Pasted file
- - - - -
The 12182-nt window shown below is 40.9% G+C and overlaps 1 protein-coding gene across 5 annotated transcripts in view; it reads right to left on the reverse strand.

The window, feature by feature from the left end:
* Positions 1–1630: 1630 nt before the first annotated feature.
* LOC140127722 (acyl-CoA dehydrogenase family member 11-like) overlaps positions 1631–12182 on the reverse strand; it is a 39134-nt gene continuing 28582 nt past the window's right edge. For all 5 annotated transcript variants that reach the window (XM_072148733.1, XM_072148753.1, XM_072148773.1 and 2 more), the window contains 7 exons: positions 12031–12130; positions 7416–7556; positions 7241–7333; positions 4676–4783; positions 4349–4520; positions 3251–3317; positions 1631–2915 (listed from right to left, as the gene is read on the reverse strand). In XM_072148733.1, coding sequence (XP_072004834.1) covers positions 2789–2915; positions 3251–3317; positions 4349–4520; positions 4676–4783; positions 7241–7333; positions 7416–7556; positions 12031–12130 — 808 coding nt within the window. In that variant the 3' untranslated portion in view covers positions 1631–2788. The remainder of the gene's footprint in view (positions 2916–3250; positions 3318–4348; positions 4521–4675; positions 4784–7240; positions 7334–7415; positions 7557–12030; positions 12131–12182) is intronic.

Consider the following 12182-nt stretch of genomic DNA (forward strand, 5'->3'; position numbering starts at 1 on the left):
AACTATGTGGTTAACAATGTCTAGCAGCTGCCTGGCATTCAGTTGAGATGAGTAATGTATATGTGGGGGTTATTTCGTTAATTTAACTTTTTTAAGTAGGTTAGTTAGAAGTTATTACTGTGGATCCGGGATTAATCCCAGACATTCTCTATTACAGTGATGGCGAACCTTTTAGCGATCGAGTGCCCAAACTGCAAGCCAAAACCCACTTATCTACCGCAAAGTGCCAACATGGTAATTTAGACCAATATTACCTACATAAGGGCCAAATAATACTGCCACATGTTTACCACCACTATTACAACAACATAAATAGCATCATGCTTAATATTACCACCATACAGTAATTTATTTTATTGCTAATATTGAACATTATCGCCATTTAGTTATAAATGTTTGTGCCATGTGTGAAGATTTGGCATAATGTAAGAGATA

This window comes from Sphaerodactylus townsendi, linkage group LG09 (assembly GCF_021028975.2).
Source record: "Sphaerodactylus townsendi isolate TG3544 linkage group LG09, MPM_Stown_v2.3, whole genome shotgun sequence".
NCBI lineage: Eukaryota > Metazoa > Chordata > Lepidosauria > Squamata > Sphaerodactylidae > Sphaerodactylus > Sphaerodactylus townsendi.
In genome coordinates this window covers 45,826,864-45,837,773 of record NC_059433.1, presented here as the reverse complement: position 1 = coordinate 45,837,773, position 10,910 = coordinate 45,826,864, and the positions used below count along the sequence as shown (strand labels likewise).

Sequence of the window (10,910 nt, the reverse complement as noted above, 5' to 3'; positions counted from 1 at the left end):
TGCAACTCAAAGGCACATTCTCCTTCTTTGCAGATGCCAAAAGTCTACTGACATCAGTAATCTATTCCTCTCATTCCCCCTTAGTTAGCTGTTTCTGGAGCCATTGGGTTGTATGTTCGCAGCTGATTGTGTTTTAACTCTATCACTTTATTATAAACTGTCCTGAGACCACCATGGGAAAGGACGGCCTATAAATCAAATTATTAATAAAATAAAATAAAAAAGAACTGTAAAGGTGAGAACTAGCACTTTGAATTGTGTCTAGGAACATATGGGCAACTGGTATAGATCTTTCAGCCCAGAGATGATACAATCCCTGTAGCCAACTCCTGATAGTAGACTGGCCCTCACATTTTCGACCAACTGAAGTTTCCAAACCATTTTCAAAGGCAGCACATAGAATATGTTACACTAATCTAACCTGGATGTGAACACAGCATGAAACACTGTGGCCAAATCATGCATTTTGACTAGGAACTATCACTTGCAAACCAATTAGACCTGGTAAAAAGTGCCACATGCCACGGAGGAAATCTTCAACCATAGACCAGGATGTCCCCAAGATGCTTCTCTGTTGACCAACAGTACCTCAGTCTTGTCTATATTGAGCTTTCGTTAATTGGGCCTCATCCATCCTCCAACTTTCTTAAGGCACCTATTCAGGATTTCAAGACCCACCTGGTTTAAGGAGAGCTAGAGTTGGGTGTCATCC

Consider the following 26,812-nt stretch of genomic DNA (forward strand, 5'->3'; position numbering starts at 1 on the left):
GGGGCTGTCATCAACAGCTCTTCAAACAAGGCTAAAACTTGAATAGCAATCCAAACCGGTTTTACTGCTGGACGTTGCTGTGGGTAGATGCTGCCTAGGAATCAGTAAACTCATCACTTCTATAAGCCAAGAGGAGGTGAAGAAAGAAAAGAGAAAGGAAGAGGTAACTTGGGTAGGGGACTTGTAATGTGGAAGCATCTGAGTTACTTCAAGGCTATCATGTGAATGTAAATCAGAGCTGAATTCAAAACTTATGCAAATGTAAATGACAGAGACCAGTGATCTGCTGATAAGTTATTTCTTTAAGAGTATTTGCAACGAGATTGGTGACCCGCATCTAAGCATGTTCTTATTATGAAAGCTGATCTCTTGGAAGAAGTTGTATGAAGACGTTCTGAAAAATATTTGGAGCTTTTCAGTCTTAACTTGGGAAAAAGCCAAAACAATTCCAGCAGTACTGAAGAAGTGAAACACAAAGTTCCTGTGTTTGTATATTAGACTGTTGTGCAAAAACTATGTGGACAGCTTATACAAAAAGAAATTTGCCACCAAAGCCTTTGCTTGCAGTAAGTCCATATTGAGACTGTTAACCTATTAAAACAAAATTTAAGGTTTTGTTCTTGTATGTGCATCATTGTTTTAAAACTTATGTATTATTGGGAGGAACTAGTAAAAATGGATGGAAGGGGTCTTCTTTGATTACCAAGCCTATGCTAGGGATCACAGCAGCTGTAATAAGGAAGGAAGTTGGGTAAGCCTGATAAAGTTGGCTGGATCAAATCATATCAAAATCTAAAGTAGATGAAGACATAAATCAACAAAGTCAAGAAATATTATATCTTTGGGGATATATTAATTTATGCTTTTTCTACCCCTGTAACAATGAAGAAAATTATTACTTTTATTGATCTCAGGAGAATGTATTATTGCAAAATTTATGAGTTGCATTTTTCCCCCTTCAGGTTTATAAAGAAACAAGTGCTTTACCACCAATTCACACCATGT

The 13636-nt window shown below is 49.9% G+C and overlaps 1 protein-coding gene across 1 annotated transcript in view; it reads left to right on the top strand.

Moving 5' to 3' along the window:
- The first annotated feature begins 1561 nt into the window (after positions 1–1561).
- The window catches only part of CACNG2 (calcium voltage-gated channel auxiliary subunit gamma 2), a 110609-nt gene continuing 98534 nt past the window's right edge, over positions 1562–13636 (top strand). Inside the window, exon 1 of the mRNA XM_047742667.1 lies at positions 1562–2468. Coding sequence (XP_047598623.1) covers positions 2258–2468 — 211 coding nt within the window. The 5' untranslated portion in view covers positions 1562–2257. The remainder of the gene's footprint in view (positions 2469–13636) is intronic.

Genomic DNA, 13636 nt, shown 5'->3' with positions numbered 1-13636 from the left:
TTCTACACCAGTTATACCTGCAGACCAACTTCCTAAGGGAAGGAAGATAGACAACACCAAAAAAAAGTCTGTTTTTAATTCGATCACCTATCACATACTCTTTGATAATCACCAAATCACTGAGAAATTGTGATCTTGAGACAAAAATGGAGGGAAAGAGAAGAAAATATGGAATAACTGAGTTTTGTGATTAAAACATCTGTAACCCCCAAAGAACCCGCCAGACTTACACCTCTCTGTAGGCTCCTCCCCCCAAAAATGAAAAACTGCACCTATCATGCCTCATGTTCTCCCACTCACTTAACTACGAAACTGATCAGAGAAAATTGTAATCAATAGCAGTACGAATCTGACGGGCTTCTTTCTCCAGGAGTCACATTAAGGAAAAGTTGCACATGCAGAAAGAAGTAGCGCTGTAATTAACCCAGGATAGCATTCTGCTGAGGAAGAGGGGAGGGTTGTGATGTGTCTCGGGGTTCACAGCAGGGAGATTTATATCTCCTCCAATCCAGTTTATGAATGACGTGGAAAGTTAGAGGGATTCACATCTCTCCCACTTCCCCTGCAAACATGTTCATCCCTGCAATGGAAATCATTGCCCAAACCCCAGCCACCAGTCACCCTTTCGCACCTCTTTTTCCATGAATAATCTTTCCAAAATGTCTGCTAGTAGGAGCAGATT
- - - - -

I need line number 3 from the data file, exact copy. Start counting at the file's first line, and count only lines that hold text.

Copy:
* Positions 1–1630: 1630 nt before the first annotated feature.